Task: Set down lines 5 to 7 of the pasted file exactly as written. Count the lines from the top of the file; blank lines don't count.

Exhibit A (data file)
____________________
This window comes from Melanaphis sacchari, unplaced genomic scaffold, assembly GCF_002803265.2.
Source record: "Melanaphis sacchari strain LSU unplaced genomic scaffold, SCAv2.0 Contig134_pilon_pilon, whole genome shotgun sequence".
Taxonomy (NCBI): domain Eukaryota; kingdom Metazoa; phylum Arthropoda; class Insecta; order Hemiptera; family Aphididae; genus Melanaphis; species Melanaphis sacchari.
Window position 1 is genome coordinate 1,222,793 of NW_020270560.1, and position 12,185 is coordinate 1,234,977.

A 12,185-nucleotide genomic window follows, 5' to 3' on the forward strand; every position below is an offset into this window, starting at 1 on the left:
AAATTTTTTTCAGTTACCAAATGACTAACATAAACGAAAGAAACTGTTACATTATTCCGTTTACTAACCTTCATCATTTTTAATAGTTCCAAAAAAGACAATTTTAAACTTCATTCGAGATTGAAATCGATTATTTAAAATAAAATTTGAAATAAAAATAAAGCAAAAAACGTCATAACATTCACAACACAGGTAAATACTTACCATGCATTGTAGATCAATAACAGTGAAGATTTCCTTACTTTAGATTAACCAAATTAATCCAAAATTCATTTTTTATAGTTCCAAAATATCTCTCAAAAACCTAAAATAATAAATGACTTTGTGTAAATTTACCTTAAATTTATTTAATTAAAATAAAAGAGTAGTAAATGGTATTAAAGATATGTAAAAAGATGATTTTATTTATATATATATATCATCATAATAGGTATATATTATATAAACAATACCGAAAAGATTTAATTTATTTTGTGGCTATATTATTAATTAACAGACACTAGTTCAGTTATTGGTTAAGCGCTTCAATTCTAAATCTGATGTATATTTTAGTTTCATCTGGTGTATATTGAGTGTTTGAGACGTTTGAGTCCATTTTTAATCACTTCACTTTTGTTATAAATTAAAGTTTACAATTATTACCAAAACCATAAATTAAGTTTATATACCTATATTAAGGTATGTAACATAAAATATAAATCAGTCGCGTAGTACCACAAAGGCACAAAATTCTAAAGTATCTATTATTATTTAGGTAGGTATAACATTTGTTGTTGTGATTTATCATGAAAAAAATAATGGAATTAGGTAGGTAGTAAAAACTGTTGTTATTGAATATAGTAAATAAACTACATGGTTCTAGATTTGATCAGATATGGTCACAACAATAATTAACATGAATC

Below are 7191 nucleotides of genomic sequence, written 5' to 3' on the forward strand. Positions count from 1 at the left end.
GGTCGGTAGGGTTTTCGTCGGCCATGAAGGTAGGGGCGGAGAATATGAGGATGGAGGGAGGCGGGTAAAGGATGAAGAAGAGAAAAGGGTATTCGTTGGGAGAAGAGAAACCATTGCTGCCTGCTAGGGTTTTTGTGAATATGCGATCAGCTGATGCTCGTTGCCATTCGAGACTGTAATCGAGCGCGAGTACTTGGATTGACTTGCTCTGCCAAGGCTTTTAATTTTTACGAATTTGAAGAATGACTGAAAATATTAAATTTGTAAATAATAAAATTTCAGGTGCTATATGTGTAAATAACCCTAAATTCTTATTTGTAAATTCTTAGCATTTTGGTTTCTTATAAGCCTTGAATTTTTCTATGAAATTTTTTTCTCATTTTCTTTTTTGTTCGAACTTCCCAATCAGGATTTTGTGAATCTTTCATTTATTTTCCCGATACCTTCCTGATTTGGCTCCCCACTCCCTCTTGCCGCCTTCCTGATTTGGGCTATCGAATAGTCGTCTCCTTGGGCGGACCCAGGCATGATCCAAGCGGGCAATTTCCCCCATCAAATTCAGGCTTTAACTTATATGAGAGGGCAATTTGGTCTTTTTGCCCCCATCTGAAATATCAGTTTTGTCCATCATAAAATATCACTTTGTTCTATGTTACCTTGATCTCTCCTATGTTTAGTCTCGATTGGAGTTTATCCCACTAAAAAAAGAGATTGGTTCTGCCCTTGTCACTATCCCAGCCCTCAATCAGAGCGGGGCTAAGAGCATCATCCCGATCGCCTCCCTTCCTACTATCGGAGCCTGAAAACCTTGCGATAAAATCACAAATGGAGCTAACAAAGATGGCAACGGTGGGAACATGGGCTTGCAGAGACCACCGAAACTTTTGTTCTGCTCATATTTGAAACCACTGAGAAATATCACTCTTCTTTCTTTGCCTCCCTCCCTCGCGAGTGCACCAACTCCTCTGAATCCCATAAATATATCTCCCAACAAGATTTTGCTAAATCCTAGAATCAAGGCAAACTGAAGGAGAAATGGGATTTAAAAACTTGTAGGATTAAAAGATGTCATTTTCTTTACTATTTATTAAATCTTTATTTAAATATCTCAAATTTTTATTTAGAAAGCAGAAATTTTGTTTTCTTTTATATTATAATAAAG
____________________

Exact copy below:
A 12,185-nucleotide genomic window follows, 5' to 3' on the forward strand; every position below is an offset into this window, starting at 1 on the left:
AAATTTTTTTCAGTTACCAAATGACTAACATAAACGAAAGAAACTGTTACATTATTCCGTTTACTAACCTTCATCATTTTTAATAGTTCCAAAAAAGACAATTTTAAACTTCATTCGAGATTGAAATCGATTATTTAAAATAAAATTTGAAATAAAAATAAAGCAAAAAACGTCATAACATTCACAACACAGGTAAATACTTACCATGCATTGTAGATCAATAACAGTGAAGATTTCCTTACTTTAGATTAACCAAATTAATCCAAAATTCATTTTTTATAGTTCCAAAATATCTCTCAAAAACCTAAAATAATAAATGACTTTGTGTAAATTTACCTTAAATTTATTTAATTAAAATAAAAGAGTAGTAAATGGTATTAAAGATATGTAAAAAGATGATTTTATTTATATATATATATCATCATAATAGGTATATATTATATAAACAATACCGAAAAGATTTAATTTATTTTGTGGCTATATTATTAATTAACAGACACTAGTTCAGTTATTGGTTAAGCGCTTCAATTCTAAATCTGATGTATATTTTAGTTTCATCTGGTGTATATTGAGTGTTTGAGACGTTTGAGTCCATTTTTAATCACTTCACTTTTGTTATAAATTAAAGTTTACAATTATTACCAAAACCATAAATTAAGTTTATATACCTATATTAAGGTATGTAACATAAAATATAAATCAGTCGCGTAGTACCACAAAGGCACAAAATTCTAAAGTATCTATTATTATTTAGGTAGGTATAACATTTGTTGTTGTGATTTATCATGAAAAAAATAATGGAATTAGGTAGGTAGTAAAAACTGTTGTTATTGAATATAGTAAATAAACTACATGGTTCTAGATTTGATCAGATATGGTCACAACAATAATTAACATGAATC

Below are 7191 nucleotides of genomic sequence, written 5' to 3' on the forward strand. Positions count from 1 at the left end.